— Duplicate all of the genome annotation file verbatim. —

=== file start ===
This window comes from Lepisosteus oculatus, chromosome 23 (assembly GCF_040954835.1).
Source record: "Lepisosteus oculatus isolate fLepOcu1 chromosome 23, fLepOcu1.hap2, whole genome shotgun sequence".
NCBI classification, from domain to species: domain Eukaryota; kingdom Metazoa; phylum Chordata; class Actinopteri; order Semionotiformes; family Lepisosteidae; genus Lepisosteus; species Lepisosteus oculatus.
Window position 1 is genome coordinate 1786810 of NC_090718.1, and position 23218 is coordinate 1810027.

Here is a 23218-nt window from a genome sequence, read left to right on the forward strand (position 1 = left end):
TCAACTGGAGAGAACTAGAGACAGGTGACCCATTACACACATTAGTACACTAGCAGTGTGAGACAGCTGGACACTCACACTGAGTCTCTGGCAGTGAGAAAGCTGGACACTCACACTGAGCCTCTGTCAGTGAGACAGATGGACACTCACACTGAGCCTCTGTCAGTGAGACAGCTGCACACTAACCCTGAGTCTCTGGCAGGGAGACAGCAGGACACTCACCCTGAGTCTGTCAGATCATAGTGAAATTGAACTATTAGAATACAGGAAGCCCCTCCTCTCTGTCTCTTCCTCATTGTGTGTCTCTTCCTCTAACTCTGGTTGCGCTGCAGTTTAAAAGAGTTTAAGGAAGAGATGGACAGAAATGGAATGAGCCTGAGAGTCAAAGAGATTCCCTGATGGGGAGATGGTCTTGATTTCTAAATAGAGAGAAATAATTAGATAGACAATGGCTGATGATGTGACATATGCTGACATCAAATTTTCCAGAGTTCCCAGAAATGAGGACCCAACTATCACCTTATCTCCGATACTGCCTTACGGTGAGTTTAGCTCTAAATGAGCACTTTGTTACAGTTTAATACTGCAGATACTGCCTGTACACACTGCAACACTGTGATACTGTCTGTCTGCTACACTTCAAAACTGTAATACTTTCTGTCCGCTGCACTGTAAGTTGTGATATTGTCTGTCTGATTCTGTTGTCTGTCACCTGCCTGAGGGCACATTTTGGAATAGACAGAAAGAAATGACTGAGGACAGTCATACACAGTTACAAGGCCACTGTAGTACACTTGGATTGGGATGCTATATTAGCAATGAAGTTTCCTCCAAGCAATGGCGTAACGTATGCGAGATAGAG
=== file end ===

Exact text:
This window comes from Lepisosteus oculatus, chromosome 23 (assembly GCF_040954835.1).
Source record: "Lepisosteus oculatus isolate fLepOcu1 chromosome 23, fLepOcu1.hap2, whole genome shotgun sequence".
NCBI classification, from domain to species: domain Eukaryota; kingdom Metazoa; phylum Chordata; class Actinopteri; order Semionotiformes; family Lepisosteidae; genus Lepisosteus; species Lepisosteus oculatus.
Window position 1 is genome coordinate 1786810 of NC_090718.1, and position 23218 is coordinate 1810027.

Here is a 23218-nt window from a genome sequence, read left to right on the forward strand (position 1 = left end):
TCAACTGGAGAGAACTAGAGACAGGTGACCCATTACACACATTAGTACACTAGCAGTGTGAGACAGCTGGACACTCACACTGAGTCTCTGGCAGTGAGAAAGCTGGACACTCACACTGAGCCTCTGTCAGTGAGACAGATGGACACTCACACTGAGCCTCTGTCAGTGAGACAGCTGCACACTAACCCTGAGTCTCTGGCAGGGAGACAGCAGGACACTCACCCTGAGTCTGTCAGATCATAGTGAAATTGAACTATTAGAATACAGGAAGCCCCTCCTCTCTGTCTCTTCCTCATTGTGTGTCTCTTCCTCTAACTCTGGTTGCGCTGCAGTTTAAAAGAGTTTAAGGAAGAGATGGACAGAAATGGAATGAGCCTGAGAGTCAAAGAGATTCCCTGATGGGGAGATGGTCTTGATTTCTAAATAGAGAGAAATAATTAGATAGACAATGGCTGATGATGTGACATATGCTGACATCAAATTTTCCAGAGTTCCCAGAAATGAGGACCCAACTATCACCTTATCTCCGATACTGCCTTACGGTGAGTTTAGCTCTAAATGAGCACTTTGTTACAGTTTAATACTGCAGATACTGCCTGTACACACTGCAACACTGTGATACTGTCTGTCTGCTACACTTCAAAACTGTAATACTTTCTGTCCGCTGCACTGTAAGTTGTGATATTGTCTGTCTGATTCTGTTGTCTGTCACCTGCCTGAGGGCACATTTTGGAATAGACAGAAAGAAATGACTGAGGACAGTCATACACAGTTACAAGGCCACTGTAGTACACTTGGATTGGGATGCTATATTAGCAATGAAGTTTCCTCCAAGCAATGGCGTAACGTATGCGAGATAGAG